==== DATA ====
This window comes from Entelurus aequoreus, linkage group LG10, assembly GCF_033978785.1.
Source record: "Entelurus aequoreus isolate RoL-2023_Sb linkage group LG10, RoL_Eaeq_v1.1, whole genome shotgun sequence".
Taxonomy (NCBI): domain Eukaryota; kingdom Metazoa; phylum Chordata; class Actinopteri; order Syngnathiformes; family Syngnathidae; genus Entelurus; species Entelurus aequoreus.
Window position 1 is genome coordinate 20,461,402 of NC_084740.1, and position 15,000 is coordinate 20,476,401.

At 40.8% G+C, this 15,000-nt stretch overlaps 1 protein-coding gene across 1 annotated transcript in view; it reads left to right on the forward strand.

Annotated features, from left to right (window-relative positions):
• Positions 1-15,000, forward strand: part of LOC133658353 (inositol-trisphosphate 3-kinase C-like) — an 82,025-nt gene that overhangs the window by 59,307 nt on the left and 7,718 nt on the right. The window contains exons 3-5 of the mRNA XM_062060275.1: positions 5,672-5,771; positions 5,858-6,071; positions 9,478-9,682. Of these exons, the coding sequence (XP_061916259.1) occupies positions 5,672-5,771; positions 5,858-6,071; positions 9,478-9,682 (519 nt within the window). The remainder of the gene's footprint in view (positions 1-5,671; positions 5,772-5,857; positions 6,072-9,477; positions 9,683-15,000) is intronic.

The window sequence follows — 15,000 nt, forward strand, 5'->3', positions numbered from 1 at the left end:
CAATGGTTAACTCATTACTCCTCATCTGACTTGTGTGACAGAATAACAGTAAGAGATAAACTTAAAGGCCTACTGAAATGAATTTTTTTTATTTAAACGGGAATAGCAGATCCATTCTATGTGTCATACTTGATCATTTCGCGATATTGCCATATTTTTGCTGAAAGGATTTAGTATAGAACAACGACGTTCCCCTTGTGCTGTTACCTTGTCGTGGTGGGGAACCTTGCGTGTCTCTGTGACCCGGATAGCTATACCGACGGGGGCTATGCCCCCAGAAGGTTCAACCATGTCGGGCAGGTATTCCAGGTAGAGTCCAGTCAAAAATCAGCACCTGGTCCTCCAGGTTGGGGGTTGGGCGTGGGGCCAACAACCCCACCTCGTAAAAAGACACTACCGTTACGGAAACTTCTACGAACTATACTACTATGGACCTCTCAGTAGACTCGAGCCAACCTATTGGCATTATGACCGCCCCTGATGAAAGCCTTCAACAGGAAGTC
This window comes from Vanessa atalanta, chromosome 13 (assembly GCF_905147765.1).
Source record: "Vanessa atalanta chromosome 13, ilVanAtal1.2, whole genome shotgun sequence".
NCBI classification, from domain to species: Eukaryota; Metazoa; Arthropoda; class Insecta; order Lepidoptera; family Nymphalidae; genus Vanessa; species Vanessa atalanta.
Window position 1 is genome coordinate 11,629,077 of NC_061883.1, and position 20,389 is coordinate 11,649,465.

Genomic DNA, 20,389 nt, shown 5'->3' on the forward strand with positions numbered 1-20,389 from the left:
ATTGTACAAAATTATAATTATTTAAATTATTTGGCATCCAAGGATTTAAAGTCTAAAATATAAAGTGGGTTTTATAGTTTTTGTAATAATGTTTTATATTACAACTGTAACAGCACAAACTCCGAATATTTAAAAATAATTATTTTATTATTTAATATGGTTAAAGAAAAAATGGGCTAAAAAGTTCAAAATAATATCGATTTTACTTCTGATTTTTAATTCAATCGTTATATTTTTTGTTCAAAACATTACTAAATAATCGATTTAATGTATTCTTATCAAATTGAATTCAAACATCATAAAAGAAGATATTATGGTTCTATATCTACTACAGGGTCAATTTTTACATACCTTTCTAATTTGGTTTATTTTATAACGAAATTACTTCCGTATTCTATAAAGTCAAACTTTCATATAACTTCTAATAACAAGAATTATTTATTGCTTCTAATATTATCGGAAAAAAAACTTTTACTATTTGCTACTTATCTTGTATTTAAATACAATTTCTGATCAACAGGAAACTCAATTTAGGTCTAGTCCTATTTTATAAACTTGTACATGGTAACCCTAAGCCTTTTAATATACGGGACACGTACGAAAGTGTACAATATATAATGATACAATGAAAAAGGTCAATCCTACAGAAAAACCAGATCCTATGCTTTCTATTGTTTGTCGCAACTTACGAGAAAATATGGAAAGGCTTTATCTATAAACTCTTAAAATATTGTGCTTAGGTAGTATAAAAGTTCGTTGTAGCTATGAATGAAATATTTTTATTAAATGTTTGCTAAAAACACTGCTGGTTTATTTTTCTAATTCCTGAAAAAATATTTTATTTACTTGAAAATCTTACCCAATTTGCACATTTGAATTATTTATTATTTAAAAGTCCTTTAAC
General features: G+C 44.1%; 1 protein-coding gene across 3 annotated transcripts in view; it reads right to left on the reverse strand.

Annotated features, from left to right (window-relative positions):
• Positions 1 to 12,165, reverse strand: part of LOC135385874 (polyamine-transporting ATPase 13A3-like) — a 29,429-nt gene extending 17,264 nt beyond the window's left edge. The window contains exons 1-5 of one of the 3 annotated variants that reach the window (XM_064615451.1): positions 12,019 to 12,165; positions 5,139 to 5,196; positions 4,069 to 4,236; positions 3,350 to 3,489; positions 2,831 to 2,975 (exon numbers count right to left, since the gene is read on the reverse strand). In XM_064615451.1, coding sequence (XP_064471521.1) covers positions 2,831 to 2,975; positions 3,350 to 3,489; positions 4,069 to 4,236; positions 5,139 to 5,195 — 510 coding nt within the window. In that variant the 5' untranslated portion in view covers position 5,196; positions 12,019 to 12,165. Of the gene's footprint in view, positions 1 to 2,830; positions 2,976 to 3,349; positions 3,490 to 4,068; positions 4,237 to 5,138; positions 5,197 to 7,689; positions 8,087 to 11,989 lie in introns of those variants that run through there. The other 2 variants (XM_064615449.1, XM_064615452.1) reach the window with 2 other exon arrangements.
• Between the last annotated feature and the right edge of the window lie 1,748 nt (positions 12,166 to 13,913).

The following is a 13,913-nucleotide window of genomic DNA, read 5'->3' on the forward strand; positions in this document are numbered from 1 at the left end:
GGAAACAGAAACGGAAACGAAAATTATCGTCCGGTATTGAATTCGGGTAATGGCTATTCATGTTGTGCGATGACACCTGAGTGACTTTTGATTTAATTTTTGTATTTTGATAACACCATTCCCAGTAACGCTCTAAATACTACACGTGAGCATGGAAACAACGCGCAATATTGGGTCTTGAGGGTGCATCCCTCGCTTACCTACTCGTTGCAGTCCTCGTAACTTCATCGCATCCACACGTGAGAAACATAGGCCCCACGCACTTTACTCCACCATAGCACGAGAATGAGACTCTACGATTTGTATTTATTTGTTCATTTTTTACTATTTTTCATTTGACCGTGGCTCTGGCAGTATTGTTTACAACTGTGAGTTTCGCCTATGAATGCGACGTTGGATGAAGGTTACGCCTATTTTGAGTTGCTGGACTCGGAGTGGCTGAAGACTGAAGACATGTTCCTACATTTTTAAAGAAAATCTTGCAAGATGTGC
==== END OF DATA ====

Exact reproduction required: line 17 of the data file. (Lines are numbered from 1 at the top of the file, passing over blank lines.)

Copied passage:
Annotated features, from left to right (window-relative positions):